Biofilms

Ubiquitous and ubiquitously useful, biofilms are key in providing clean water and generating renewable resources


 

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A dense biofilm on the membrane of an MBfR

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Photograph of orange-colored anode-respiring bacteria on anodes of an MXC

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Scanning electron micrograph of an anode biofilm


 

Biofilms are microbial aggregations on surfaces.  Biofilms are ubiquitous, comprising as much as 90 percent of microbial life on the planet.  Biofilms also are exceptionally useful in environmental biotechnologies used to clean water and generate renewable resources.  Traditional biofilm processes in wastewater treatment include trickling filters and anaerobic filters.  Today, many exciting new biofilm processes are emerging.  Swette Center researchers are among the world leaders in many of the new applications.  Examples you can learn more about in the Center’s website are microbial electrochemical cells (MXCs), membrane biofilm reactors (MBfRs), photocatalytic circulating-bed biofilm reactors (PCBBRs), and biofilters used for treating drinking water.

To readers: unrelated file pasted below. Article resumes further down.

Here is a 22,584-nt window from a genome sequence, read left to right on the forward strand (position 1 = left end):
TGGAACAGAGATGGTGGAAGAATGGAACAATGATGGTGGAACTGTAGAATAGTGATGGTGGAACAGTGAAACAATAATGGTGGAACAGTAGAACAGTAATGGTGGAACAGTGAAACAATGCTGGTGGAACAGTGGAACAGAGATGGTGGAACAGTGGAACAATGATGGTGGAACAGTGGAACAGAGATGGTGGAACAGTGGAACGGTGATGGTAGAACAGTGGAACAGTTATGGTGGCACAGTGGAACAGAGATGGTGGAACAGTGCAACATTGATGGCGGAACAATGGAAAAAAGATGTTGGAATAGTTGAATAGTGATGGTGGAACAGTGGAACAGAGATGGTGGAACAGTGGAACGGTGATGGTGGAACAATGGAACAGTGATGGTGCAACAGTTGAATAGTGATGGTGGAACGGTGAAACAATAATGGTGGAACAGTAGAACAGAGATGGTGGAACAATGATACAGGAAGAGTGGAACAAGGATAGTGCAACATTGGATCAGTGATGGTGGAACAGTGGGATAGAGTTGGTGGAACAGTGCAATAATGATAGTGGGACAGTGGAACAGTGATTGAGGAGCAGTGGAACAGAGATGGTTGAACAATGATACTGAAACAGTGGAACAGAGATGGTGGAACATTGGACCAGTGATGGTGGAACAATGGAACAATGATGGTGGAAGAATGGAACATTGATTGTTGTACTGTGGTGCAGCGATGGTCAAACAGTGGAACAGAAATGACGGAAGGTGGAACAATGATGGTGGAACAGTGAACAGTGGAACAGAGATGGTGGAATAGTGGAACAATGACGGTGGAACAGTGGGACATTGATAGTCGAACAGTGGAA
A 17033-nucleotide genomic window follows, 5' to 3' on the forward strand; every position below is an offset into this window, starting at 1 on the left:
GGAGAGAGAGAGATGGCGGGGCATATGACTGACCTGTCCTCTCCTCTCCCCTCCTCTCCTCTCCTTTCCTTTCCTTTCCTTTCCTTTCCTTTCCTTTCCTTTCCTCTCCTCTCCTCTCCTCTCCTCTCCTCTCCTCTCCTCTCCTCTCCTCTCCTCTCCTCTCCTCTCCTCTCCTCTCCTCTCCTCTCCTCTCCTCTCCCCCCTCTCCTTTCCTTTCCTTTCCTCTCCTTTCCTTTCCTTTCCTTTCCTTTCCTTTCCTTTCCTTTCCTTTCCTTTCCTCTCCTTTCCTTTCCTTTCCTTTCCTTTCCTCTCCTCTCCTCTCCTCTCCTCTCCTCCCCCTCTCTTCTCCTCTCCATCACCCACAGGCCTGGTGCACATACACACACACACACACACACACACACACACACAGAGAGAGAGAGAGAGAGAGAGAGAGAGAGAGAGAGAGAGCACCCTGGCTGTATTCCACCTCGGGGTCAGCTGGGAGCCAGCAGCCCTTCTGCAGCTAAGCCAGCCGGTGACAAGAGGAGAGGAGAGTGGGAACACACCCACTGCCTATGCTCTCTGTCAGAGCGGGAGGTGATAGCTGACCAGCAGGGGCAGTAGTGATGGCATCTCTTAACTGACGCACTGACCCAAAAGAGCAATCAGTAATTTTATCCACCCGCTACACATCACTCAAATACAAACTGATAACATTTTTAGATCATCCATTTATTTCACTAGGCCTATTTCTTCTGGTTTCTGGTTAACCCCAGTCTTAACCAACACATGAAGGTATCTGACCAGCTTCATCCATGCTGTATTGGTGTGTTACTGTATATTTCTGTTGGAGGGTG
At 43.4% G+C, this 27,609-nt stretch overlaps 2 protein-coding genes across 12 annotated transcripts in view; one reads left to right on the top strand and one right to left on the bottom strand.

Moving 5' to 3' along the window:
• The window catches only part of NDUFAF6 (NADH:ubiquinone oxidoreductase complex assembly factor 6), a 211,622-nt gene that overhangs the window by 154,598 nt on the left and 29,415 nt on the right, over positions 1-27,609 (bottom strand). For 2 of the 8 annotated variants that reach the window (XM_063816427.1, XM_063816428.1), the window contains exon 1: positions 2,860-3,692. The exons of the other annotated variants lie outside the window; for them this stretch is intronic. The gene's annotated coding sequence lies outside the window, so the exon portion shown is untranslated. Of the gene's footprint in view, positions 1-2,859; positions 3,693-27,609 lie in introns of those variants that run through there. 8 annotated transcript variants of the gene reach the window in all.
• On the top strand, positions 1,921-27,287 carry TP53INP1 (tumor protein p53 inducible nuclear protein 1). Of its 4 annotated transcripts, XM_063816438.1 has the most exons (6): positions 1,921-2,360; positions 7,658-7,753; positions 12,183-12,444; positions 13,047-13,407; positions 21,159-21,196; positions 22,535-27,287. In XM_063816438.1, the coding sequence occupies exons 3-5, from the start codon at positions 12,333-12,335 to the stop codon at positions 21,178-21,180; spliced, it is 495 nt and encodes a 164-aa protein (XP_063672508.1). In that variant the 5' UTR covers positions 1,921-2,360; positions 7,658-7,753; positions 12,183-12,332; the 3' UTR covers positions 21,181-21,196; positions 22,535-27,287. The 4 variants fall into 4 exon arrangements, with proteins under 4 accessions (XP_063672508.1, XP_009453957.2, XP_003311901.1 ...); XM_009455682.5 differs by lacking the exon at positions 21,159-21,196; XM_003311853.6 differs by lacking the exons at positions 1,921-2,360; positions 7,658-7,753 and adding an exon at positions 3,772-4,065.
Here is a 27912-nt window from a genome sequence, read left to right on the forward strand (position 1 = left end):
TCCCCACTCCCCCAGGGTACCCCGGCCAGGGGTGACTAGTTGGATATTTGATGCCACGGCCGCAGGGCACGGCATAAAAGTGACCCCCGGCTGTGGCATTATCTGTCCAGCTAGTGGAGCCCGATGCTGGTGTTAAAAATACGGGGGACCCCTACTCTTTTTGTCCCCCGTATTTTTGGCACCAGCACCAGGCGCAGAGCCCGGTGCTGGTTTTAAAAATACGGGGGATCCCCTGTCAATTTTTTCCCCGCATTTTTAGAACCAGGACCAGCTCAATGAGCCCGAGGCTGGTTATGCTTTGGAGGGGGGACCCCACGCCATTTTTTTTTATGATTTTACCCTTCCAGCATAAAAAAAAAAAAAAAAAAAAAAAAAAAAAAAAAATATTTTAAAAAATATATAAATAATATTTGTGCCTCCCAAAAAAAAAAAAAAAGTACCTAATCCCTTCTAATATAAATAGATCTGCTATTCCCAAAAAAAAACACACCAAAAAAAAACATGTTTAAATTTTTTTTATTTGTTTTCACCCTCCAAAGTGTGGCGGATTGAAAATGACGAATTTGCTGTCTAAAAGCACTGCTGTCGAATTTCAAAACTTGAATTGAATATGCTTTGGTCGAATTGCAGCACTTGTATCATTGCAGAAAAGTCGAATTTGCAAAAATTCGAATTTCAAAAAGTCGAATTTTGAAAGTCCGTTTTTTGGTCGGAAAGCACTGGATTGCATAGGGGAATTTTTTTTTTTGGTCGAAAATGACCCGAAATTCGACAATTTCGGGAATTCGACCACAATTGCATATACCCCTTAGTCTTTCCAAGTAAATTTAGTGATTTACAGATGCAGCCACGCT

Swette Center researchers are famous for taking a comprehensive, inter-disciplinary approach to understanding and applying biofilms.  Everything begins with understanding the microbial ecology of the biofilms:  What microorganisms are present?  What are they doing?  How are they cooperating to provide the service we desire?  What is in the biofilm besides the microorganisms?  Center researchers apply state-of-the art tools of molecular microbial ecology, microscopy, and chemical analysis to gain deep understanding of these ecological characteristics.  Crucial to the research also is mathematical modeling, in which we represent and quantify the crucial biochemical, geochemical, electrochemical, and transport processes that occur simultaneously in biofilms.  Modeling is the essential tool for integrating so many processes, and it is a hallmark of our biofilm research.  Swette Center researchers also design, construct, and test novel biofilm-based processes – such as MXCs, MBfRs, and PCBBRs.  The twin goals are to gain deep understanding of what is happening inside the biofilm and then to convert that understanding to a commercially viable technology that helps make our society more sustainable.